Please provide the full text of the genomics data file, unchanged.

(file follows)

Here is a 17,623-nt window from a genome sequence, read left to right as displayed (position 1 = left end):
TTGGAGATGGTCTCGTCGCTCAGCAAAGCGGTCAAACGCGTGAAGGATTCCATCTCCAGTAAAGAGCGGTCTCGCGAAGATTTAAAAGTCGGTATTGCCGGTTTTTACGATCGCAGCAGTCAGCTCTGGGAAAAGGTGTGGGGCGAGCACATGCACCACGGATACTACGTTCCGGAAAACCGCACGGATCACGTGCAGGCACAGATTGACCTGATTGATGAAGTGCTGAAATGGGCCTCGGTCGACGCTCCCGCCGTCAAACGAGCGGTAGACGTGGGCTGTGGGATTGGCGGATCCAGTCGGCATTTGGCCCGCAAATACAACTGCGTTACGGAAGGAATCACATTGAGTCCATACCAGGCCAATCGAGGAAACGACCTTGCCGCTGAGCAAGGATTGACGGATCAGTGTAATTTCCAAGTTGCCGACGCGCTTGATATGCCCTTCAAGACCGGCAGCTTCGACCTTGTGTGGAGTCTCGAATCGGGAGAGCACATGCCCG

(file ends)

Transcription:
Here is a 17,623-nt window from a genome sequence, read left to right as displayed (position 1 = left end):
TTGGAGATGGTCTCGTCGCTCAGCAAAGCGGTCAAACGCGTGAAGGATTCCATCTCCAGTAAAGAGCGGTCTCGCGAAGATTTAAAAGTCGGTATTGCCGGTTTTTACGATCGCAGCAGTCAGCTCTGGGAAAAGGTGTGGGGCGAGCACATGCACCACGGATACTACGTTCCGGAAAACCGCACGGATCACGTGCAGGCACAGATTGACCTGATTGATGAAGTGCTGAAATGGGCCTCGGTCGACGCTCCCGCCGTCAAACGAGCGGTAGACGTGGGCTGTGGGATTGGCGGATCCAGTCGGCATTTGGCCCGCAAATACAACTGCGTTACGGAAGGAATCACATTGAGTCCATACCAGGCCAATCGAGGAAACGACCTTGCCGCTGAGCAAGGATTGACGGATCAGTGTAATTTCCAAGTTGCCGACGCGCTTGATATGCCCTTCAAGACCGGCAGCTTCGACCTTGTGTGGAGTCTCGAATCGGGAGAGCACATGCCCG